By Hal Green
One of the great spiritual questions is this: what does God seek from you? The likely answer: the same thing your heart seeks when you give it the freedom to express itself: direct encounter with God, the beloved. Nothing less than that will fully satisfy God or your hungering heart.
One of the most significant scriptural stories about priorities from God’s standpoint occurred between Jesus and the sisters Mary and Martha. This passage from Luke became among the most important biblical justifications for monastic life through two millennia:
“Now as they went on their way, he entered a certain village, where a woman named Martha welcomed him into her home. She had a sister named Mary, who sat at the Lord’s feet and listened to what he was saying. However, Martha was distracted by her many tasks; so she came to him and asked, ‘Lord, do you not care that my sister has left me to do all the work by myself? Tell her then to help me.’ The Lord answered her, ‘Martha, Martha, you are worried and distracted by many things; there is need of only one thing. Mary has chosen the better part, which will not be taken away from her’’’ (Luke 10:38-42).
It is easy to get distracted from the most important thing. Mary no doubt followed her heart, and knew what that was: seeking the face of God. As the psalmist said: “Come,” my heart says, “seek his face!” Your face, LORD, do I seek (Psalm 27:6). And how do you seek the face of God? Mostly through prayer. Indirectly, you can behold the glory of God not only in your private place, but also in the heavens, on flower petals, on the faces of children and through God’s sensed presence with and in the gathered faithful. Only let the main thing remain the main thing.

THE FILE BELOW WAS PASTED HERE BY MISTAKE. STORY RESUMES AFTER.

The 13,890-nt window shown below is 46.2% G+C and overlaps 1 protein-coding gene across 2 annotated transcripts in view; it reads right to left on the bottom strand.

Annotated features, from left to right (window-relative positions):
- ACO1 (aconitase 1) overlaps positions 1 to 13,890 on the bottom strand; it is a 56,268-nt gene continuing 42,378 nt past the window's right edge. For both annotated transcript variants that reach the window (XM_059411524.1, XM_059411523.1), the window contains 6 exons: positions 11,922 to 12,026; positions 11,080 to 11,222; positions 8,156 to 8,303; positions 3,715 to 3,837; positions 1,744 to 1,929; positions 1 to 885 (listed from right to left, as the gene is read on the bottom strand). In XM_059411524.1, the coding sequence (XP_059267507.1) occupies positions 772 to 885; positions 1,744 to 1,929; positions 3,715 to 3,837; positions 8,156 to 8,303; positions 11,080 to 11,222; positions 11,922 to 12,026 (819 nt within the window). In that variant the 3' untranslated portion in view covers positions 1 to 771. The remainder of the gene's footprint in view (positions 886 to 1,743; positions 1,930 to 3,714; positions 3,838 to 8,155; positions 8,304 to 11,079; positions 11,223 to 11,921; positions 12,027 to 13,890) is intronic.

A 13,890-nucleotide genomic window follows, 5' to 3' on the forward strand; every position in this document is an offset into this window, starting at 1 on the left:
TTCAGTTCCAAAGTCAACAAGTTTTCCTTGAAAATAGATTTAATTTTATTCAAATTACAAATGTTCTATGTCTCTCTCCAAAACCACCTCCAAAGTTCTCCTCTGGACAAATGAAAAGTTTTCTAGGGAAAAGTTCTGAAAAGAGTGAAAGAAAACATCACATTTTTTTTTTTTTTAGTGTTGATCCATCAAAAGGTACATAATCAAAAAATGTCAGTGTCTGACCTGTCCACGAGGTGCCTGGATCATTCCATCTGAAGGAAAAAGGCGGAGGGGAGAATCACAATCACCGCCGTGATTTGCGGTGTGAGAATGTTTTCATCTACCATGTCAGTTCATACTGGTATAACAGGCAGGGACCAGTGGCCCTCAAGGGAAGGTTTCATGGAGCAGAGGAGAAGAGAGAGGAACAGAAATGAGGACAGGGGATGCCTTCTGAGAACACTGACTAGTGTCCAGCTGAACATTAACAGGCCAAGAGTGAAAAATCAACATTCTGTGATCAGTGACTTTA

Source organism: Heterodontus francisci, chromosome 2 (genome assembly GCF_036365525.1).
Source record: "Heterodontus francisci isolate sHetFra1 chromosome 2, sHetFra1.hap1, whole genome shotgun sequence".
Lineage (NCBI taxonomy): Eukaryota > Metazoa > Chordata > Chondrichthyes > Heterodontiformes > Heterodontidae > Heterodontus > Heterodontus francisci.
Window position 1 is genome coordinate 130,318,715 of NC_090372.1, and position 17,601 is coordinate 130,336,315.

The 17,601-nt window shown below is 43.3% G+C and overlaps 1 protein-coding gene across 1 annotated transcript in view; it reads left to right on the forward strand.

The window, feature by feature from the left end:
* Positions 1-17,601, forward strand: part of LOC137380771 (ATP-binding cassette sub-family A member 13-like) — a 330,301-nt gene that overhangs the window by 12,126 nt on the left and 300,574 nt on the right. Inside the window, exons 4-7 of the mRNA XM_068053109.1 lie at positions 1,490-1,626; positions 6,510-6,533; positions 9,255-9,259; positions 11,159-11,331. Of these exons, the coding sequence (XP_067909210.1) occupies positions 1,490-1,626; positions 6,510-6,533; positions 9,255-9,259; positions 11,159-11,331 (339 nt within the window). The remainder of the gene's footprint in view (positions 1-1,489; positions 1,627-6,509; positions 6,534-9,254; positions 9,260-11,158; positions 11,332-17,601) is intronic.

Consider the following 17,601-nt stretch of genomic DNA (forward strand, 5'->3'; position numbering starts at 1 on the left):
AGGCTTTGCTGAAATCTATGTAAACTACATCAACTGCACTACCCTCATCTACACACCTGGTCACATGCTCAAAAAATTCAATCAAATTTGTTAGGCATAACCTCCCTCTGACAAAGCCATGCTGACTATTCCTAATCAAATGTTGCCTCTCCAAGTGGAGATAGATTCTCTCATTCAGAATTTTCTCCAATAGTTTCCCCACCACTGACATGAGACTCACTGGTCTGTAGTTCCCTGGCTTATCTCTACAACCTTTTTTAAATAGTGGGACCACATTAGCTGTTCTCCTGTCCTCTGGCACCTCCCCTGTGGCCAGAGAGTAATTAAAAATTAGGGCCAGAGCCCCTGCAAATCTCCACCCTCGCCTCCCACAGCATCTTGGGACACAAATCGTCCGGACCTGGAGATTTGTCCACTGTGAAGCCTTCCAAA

There is of course both a Martha and a Mary in each of us, both a worker of good deeds and a seeker of God. While both are essential, what good is the former without being connected to the latter? Too many Christians have reduced what is most essential for their faith to works, rather than to prayer and personal connection with Christ. This is equivalent to doing things for someone they do not know and whom they may fear meeting.
Preparing a meal is important, of course. However, it is not the main thing for God. God seeks above all your turning to God with your whole heart, with your full face, facing God’s face. As best you can, do not get distracted by the demands of the moment. Be as Mary in preparation for subsequently being as Martha. Then you will know for whom you are gratefully honored to prepare a meal. Prioritize the better part, which shall not be taken from you, ever.
(Contact Hal Green, Ph.D., at email@example.com.)